However, comparing this second example to the coloring used in Beane‘s box office graphs, it seems at first blush there might be something wrong: why do his graphs look aesthetically ordered whereas the state graph looks like a unicorn had a bad lunch? The difference is that box office receipts for a particular movie are relatively ephemeral: movies drop off the charts faster than the Wormtrails shifts hues.

In comparison, there’s rarely ever any negative populationg growth amongst states, and because this example tracks all 50 states, none of them ever drop off the chart. By the time the graph reaches the 2010 census, reds are mixing with greens, blues with yellows, purples with oranges, and it’s total anarchy.

So I decided to see what would happen if the graph was limited to just the top 10 states over time:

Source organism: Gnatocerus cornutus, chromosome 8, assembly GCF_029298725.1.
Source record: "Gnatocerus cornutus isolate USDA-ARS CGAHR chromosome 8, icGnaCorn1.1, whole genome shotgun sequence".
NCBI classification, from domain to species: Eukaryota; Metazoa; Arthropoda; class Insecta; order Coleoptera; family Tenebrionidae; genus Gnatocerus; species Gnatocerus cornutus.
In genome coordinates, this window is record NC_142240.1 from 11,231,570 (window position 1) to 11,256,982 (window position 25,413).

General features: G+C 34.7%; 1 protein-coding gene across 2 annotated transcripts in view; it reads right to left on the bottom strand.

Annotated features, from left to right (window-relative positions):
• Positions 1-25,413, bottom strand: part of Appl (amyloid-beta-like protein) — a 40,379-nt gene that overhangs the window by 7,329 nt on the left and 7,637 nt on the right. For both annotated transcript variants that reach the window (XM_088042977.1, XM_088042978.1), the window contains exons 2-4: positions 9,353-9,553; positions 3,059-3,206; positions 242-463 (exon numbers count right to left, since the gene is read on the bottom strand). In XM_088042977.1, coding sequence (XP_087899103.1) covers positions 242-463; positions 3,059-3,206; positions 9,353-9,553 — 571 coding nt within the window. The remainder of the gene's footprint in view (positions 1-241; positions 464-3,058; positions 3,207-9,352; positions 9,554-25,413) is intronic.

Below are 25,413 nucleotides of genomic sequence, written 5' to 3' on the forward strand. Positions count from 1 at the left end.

Wormtrails graph of the population of the top 10 US states over time
Wormtrails graph of the population of the top 10 US states over time. Full size

This example is a bit less crazy than the one with all the states, but it’s still a jumble of colors. It’s easy to infer from this that by 1870, once a state gets into the top 10, it stays there, with the exception of a number of states dancing about the bottom of the top 10.

Metropolitan population data

States aside, the real reason for this exercise was to reimagine Peakbagger.com’s city population charts:

Wormtrails graph of Peakbagger.com’s US metro populations
Wormtrails graph of Peakbagger.com’s US metro populations. Full size

Right away, I dropped Peakblogger.com’s metro data before 1790: the difference between the start and end of the graph is so large that they’d be invisible. Even anything prior to 1910 is unreable by scanning. The two biggest takeaways from this illustration are: